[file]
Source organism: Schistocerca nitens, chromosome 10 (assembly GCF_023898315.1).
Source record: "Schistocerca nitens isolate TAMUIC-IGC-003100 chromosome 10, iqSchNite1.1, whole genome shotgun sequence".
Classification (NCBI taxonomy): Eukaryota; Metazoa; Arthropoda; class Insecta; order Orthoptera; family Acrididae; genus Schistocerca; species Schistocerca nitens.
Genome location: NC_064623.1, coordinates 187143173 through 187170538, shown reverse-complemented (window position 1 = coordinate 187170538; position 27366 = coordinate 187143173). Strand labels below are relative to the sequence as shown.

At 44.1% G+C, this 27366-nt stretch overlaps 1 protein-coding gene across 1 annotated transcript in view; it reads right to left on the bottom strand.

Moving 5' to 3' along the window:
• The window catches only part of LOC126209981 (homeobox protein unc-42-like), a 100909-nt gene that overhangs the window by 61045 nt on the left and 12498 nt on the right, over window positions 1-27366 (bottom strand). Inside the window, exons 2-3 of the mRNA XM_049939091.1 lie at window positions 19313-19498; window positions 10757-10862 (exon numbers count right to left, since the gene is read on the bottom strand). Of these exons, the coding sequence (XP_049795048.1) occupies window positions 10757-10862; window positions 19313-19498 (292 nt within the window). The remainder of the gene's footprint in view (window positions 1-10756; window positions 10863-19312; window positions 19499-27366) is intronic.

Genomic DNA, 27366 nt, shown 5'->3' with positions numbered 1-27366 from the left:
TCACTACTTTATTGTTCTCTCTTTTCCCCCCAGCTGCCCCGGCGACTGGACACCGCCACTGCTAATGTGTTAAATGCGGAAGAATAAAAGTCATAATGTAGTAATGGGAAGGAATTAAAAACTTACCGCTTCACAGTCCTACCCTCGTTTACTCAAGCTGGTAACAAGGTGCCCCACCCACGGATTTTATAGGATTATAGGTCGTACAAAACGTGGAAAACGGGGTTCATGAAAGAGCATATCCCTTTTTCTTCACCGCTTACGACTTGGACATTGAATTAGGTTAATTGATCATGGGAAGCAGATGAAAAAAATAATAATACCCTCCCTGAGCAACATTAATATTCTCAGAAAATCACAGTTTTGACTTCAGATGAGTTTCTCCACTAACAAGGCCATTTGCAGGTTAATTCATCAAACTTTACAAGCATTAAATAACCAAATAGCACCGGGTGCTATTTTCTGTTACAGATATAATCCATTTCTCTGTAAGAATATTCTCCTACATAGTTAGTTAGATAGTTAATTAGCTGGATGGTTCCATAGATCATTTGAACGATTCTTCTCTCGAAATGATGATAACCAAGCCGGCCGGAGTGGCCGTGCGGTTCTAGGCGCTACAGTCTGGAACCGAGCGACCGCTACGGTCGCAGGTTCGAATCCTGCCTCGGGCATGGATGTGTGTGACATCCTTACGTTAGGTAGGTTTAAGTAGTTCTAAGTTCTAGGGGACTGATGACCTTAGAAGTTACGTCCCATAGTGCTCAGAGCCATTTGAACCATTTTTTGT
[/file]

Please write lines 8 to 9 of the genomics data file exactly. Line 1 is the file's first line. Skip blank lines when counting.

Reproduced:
Genomic DNA, 27366 nt, shown 5'->3' with positions numbered 1-27366 from the left:
TCACTACTTTATTGTTCTCTCTTTTCCCCCCAGCTGCCCCGGCGACTGGACACCGCCACTGCTAATGTGTTAAATGCGGAAGAATAAAAGTCATAATGTAGTAATGGGAAGGAATTAAAAACTTACCGCTTCACAGTCCTACCCTCGTTTACTCAAGCTGGTAACAAGGTGCCCCACCCACGGATTTTATAGGATTATAGGTCGTACAAAACGTGGAAAACGGGGTTCATGAAAGAGCATATCCCTTTTTCTTCACCGCTTACGACTTGGACATTGAATTAGGTTAATTGATCATGGGAAGCAGATGAAAAAAATAATAATACCCTCCCTGAGCAACATTAATATTCTCAGAAAATCACAGTTTTGACTTCAGATGAGTTTCTCCACTAACAAGGCCATTTGCAGGTTAATTCATCAAACTTTACAAGCATTAAATAACCAAATAGCACCGGGTGCTATTTTCTGTTACAGATATAATCCATTTCTCTGTAAGAATATTCTCCTACATAGTTAGTTAGATAGTTAATTAGCTGGATGGTTCCATAGATCATTTGAACGATTCTTCTCTCGAAATGATGATAACCAAGCCGGCCGGAGTGGCCGTGCGGTTCTAGGCGCTACAGTCTGGAACCGAGCGACCGCTACGGTCGCAGGTTCGAATCCTGCCTCGGGCATGGATGTGTGTGACATCCTTACGTTAGGTAGGTTTAAGTAGTTCTAAGTTCTAGGGGACTGATGACCTTAGAAGTTACGTCCCATAGTGCTCAGAGCCATTTGAACCATTTTTTGT